The News That Matters about the Nuclear Industry Fukushima Chernobyl Mayak Three Mile Island Atomic Testing Radiation Isotope

Energy Markets Bet Against Nuclear As Election Nears In Japan

Energy Markets Bet Against Nuclear As Election Nears In Japan, Oil Price, By Haley Zaremba – Sep 08, 2021  Japanese Prime Minister Yoshihide Suga shocked the world on Friday when he announced that he will be stepping down and declining to seek re-election after serving one term. ………

one candidate has emerged as a major frontrunner. ….. Taro Kono served as the minister in charge of battling Covid-19 in Japan. It is looking likely that Kono will garner the support of the Liberal Democratic Party (LDP), whose majority in the Japanese parliament ensures that any candidate who heads the party will ultimately win the race for Prime Minister. Kono emerged as the clear frontrunner in Japanese media polls over the weekend that asked respondents to indicate their preferred leader.

It remains to be seen whether Taro Kono will take the helm of Japan, but if he sticks to his guns, the Japanese nuclear energy sector could soon recede into the rearview. 

In addition to being known for his role in combating the novel coronavirus pandemic, Kono is also a noted anti-nuclear advocate with a long history of outspoken dissent about the nuclear energy that currently represents a fifth of Japan’s energy mix. Due to this history, the news of Kono’s ascent toward the Prime Minister position on Monday has already sent shockwaves through Japan’s energy markets.

So far, renewable energy markets are winning big. “Frenzied buying from retail traders sent Japan’s renewable energy stocks soaring Monday,” in response to Kono’s emergence as a top contender according to reporting from Bloomberg. Solar and biomass power company Renova Inc. saw its stock increase by 15% while solar firm West Holdings Co. hit an all-time high after its stocks jumped 9%. These gains came at a cost to nuclear energy firms and power companies, and Kansai Electric Power Co. stocks notably dropped 2.7%.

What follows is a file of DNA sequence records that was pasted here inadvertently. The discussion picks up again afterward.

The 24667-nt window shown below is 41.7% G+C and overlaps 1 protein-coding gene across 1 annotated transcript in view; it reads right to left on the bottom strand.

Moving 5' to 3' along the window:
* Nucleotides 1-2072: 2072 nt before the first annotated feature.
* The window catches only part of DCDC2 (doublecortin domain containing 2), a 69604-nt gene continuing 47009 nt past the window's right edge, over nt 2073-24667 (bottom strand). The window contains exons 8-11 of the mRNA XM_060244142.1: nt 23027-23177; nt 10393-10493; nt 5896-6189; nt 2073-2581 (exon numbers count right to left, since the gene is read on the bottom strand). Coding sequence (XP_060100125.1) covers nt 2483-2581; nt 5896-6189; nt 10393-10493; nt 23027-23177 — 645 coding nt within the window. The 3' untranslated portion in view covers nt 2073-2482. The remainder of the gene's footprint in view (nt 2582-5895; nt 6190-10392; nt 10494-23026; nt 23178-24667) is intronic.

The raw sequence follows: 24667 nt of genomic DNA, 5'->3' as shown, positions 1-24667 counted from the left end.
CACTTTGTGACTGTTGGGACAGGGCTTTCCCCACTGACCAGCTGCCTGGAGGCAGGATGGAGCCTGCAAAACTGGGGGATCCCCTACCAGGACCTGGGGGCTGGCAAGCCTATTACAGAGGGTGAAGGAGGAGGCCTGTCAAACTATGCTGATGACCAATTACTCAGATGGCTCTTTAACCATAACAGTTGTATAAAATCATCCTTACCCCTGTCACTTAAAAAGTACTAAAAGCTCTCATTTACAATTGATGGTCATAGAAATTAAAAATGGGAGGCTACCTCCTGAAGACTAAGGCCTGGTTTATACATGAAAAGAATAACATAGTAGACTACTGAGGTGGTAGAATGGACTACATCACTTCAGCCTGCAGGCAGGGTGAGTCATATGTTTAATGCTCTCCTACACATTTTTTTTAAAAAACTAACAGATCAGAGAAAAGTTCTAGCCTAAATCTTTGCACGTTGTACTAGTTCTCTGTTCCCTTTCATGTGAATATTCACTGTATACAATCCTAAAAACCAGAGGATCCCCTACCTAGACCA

Although the markets have already spoken, it remains to be seen whether Kono will stick to his staunchly anti-nuclear stance if he enters office as Prime Minister. “Whether he will actually reflect his previous stance into his policies once the race for the prime minister position begins is a different story,” Norihiro Fujito, chief investment strategist at Tokyo’s Mitsubishi UFJ Morgan Stanley Securities Co. was quoted by Bloomberg. “The market is just getting ahead of itself.”

……..  Currently, the national plan “calls for renewable sources to provide between 22% and 24% of Japan’s electricity by 2030, and for nuclear energy to provide between 20% and 22%.” But nuclear energy is a hard sell in Japan, a country that is still recovering from the devastating 2011 Fukushima nuclear disaster

Just this week, a full decade after the tragedy caused by an earthquake and ensuing tsunami, the International Atomic Energy Agency is reaching out to Japan to work alongside them in their continuing struggles to manage the radioactive waste still piling up after the 2011 accident. Japan has continued to use more than a million tonnes of water to cool the damaged reactors and prevent a meltdown, and now they’re running out of storage space for the radioactive waste water. Their plan? Dump it into the Pacific Ocean. 

The continued complications and hazardous aftereffects of the nuclear disaster at Fukushima throw the dark side of nuclear into stark relief for the Japanese public. ……… It remains to be seen whether Taro Kono will take the helm of Japan, but if he sticks to his guns, the Japanese nuclear energy sector could soon recede into the rearview.

September 9, 2021 - Posted by | Japan, renewable

No comments yet.

Leave a Reply

Fill in your details below or click an icon to log in: Logo

You are commenting using your account. Log Out /  Change )

Twitter picture

You are commenting using your Twitter account. Log Out /  Change )

Facebook photo

You are commenting using your Facebook account. Log Out /  Change )

Connecting to %s

This site uses Akismet to reduce spam. Learn how your comment data is processed.

%d bloggers like this: